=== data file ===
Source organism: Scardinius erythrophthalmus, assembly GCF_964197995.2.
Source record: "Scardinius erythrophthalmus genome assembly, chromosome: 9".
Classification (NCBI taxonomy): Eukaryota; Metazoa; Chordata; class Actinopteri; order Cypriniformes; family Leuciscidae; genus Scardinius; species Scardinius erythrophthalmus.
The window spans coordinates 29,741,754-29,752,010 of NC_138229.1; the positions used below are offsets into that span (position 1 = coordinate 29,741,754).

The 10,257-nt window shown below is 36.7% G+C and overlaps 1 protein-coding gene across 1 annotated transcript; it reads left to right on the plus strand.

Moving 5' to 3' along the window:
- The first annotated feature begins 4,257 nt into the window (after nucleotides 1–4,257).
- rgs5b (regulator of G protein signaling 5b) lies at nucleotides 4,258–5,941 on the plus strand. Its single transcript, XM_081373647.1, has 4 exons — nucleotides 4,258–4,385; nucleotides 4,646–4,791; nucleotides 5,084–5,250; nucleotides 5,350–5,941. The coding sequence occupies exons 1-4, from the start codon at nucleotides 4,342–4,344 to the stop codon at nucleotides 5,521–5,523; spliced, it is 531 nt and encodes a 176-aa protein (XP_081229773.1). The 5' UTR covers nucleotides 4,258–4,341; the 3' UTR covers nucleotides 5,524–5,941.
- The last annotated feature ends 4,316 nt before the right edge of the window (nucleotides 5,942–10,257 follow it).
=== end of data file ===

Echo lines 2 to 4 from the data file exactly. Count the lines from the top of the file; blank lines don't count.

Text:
Source record: "Scardinius erythrophthalmus genome assembly, chromosome: 9".
Classification (NCBI taxonomy): Eukaryota; Metazoa; Chordata; class Actinopteri; order Cypriniformes; family Leuciscidae; genus Scardinius; species Scardinius erythrophthalmus.
The window spans coordinates 29,741,754-29,752,010 of NC_138229.1; the positions used below are offsets into that span (position 1 = coordinate 29,741,754).